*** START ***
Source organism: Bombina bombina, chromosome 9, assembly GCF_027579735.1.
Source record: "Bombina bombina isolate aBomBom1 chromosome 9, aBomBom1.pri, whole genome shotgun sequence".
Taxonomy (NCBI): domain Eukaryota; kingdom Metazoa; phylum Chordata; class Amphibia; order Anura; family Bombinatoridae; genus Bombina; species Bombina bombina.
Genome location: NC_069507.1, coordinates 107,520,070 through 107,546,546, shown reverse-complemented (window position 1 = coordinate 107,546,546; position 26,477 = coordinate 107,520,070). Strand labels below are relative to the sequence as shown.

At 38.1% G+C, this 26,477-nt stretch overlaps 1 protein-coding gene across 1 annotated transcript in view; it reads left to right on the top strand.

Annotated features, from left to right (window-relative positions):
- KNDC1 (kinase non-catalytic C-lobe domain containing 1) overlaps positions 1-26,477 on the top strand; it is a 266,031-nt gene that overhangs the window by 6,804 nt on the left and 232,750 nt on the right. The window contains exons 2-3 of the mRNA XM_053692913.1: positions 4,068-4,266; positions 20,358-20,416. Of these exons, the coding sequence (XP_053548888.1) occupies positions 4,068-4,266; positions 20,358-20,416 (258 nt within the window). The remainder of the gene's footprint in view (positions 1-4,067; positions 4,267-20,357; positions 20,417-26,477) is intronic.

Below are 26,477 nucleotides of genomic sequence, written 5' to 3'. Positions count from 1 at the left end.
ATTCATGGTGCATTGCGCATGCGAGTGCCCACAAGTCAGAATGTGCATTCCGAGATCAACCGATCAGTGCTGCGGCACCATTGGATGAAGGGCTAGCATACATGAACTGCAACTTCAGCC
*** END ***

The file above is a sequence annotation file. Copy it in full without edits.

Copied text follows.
Source organism: Bombina bombina, chromosome 9, assembly GCF_027579735.1.
Source record: "Bombina bombina isolate aBomBom1 chromosome 9, aBomBom1.pri, whole genome shotgun sequence".
Taxonomy (NCBI): domain Eukaryota; kingdom Metazoa; phylum Chordata; class Amphibia; order Anura; family Bombinatoridae; genus Bombina; species Bombina bombina.
Genome location: NC_069507.1, coordinates 107,520,070 through 107,546,546, shown reverse-complemented (window position 1 = coordinate 107,546,546; position 26,477 = coordinate 107,520,070). Strand labels below are relative to the sequence as shown.

At 38.1% G+C, this 26,477-nt stretch overlaps 1 protein-coding gene across 1 annotated transcript in view; it reads left to right on the top strand.

Annotated features, from left to right (window-relative positions):
- KNDC1 (kinase non-catalytic C-lobe domain containing 1) overlaps positions 1-26,477 on the top strand; it is a 266,031-nt gene that overhangs the window by 6,804 nt on the left and 232,750 nt on the right. The window contains exons 2-3 of the mRNA XM_053692913.1: positions 4,068-4,266; positions 20,358-20,416. Of these exons, the coding sequence (XP_053548888.1) occupies positions 4,068-4,266; positions 20,358-20,416 (258 nt within the window). The remainder of the gene's footprint in view (positions 1-4,067; positions 4,267-20,357; positions 20,417-26,477) is intronic.

Below are 26,477 nucleotides of genomic sequence, written 5' to 3'. Positions count from 1 at the left end.
ATTCATGGTGCATTGCGCATGCGAGTGCCCACAAGTCAGAATGTGCATTCCGAGATCAACCGATCAGTGCTGCGGCACCATTGGATGAAGGGCTAGCATACATGAACTGCAACTTCAGCC